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Provider Directory Data Accuracy in CA Law's Crosshairs

Analysis  |  By  
   August 09, 2016

Inaccurate provider directories are a hurdle to consumers seeking healthcare, but a California law is pushing providers and technology professionals to make improvements.

Consumer frustration with inadequate provider directories may finally be getting the attention it deserves.

At next month's innovation-focused Health 2.0 conference, the Robert Wood Johnson Foundation and ProPublica will announce the $50,000 first-prize winner of their Finding the Right Provider Challenge.

The winner will demonstrate a tool letting consumers experience searching for and finding the right provider, considering factors such as cost, hours and location, participation with insurance plans, and feedback from other consumers.

Inaccurate Provider Lists A Major Barrier To Care, Study Finds

While such "carrot" incentives make progress, there are also some new sticks.

Late last year, CMS gained the authority to fine plans up to $25,000 per Medicare Advantage beneficiary for keeping inaccurate provider directories.

Then, last month, the state of California enacted SB 137, which requires all health plans in the state to keep their provider directories online and up-to-date – so much so that the bill requires a plan or insurer, at least weekly, to update its online provider directory, and at least quarterly, to update its printed provider directory.

Onus is on Provider

All of this is welcome news to one Los Angeles-area public health plan, L.A. Care. Many of its 2.1 million members are either in Medi-Cal, California's version of Medicaid, or Covered California, the state's health insurance exchange. SB 137 helps those members maintain their continuity of care, says Dino Kasdagly, chief operating officer of L.A. Care.

"This puts the onus on the provider," Kasdagly says. "On a yearly basis, they have to attest to the accuracy of their licenses, credentials, specialties, demographics, offices, and office hours."

Specifically, SB 137 requires providers to inform health plans within five business days if the provider is no longer accepting new patients, or is accepting them again, after a period of having not done so.

All this has created business opportunity for technology providers, and in this regard, L.A. Care uses LexisNexis, which maintains a master database of data on provider demographics, Kasdagly says. This database relies upon more than 2,000 sources of data and covers more than 8.5 million providers, according to LexisNexis officials.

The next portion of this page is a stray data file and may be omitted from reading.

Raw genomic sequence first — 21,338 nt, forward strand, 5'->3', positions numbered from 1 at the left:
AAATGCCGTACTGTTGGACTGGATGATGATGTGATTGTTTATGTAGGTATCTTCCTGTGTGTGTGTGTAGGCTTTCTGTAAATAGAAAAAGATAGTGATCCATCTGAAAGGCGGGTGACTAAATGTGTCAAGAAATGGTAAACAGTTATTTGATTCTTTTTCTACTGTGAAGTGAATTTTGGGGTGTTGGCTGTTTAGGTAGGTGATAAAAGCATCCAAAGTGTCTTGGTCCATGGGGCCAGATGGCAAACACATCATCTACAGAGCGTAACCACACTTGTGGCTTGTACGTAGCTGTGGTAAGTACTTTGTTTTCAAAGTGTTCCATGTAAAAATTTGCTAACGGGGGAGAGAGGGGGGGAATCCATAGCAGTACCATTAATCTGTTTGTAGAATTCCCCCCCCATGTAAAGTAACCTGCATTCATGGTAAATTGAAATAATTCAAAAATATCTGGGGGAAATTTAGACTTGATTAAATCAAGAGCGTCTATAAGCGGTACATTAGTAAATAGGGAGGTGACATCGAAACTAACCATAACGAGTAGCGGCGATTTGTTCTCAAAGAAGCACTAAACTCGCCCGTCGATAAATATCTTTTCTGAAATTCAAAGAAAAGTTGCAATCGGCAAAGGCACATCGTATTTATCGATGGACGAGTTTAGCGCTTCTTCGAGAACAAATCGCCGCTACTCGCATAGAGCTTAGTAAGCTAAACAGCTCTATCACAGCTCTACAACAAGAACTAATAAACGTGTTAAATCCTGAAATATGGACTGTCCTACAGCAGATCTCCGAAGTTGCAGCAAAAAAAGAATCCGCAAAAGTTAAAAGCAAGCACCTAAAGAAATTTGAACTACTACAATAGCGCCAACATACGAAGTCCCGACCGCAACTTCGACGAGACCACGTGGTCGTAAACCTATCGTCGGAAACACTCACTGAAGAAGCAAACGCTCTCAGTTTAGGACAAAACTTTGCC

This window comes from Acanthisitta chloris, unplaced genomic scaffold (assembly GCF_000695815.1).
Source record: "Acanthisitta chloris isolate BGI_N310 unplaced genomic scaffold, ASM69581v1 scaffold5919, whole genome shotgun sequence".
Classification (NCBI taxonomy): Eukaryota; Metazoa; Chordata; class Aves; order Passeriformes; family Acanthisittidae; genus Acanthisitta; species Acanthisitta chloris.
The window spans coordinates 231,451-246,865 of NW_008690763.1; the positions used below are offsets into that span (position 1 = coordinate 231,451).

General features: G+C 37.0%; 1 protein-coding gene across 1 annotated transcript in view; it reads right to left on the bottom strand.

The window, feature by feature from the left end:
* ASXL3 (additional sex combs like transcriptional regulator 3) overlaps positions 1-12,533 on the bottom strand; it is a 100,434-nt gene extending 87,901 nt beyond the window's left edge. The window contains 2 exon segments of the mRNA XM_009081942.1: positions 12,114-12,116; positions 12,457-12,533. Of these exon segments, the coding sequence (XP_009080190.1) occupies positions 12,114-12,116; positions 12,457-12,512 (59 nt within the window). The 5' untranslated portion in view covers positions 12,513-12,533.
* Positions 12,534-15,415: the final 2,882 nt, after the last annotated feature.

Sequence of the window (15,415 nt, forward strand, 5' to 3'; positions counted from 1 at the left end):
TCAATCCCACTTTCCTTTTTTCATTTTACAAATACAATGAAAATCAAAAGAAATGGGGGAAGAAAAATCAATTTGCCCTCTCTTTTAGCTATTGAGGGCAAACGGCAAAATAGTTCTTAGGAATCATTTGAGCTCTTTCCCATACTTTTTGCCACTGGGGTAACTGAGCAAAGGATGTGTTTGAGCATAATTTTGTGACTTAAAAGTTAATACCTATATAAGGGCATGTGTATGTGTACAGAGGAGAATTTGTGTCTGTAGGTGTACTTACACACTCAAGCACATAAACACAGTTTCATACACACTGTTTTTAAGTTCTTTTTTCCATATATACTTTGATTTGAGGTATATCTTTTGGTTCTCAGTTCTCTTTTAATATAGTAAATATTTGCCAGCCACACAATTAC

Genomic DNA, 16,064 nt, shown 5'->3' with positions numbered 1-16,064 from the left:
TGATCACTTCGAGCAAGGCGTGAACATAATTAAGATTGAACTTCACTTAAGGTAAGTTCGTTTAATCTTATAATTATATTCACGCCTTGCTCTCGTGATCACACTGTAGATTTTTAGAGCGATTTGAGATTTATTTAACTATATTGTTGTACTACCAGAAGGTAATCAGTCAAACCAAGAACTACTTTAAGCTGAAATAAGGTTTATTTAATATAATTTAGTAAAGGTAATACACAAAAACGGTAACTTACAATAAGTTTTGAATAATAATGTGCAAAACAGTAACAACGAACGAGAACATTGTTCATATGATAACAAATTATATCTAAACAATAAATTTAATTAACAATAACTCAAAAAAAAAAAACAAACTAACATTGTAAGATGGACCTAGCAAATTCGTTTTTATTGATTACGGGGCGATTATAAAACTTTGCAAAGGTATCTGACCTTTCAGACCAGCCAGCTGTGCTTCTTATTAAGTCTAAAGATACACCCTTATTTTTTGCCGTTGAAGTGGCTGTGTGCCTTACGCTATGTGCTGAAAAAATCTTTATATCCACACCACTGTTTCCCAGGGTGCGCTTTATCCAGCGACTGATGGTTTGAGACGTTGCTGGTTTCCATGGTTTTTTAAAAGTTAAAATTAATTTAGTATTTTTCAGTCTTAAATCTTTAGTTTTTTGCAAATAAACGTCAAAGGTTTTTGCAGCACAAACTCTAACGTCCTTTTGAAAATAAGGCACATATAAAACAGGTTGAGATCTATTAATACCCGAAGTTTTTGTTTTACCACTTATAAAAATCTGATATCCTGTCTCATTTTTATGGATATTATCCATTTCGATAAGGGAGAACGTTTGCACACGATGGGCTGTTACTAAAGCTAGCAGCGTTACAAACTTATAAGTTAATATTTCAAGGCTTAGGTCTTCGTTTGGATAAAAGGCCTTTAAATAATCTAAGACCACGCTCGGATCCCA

Data Discrepancies

"They'll come back to us with discrepancies that we have within our information," Kasdagly says. "We will then not just take it for granted. Because there are errors in all databases. We will also research the findings and either go back to Lexis with our findings, or we [find that we] agree with Lexis's findings, which is a very high percentage; they're more accurate than what we have."

Kasdagly was not able to characterize how big a problem inaccurate provider directories are for L.A. Care, but a study this year by researchers at West Virginia University found these directories to be shockingly inaccurate.

He was unwilling to share what kind of annual provider turnover L.A. Care experiences annually. "It's not zero, and it's not a very high number either," Kasdagly says. "I don't worry about those. Those we can capture."

These changes fall under the multitudes of other provider changes, such as providers that have:

  • Added phone lines
  • Joined an independent provider association or another organization
  • Changed office hours and/or locations

SB 137 has a number of other provisions. By the end of July 2017, health plans' Web sites must be able to let visitors search by name, practice address, city, zip code, California license number, national provider identifier number, admitting privileges to an identified hospital.

The main effort of the bill is focused on ambulatory and specialty care providers.

General acute care hospitals are exempt from some of the requirements of the bill which prevent them from being removed from provider directories if they do not respond to requests for information updates.

Still, the overall effect of SB 137 and legislation like it will be to improve consumer experience and perhaps make some headway on the backlog of referral requests for specialists.

"The teeth [in SB 137] will make a difference from a member perspective," Kasdagly says.

Scott Mace is the former senior technology editor for HealthLeaders Media. He is now the senior editor, custom content at H3.Group.

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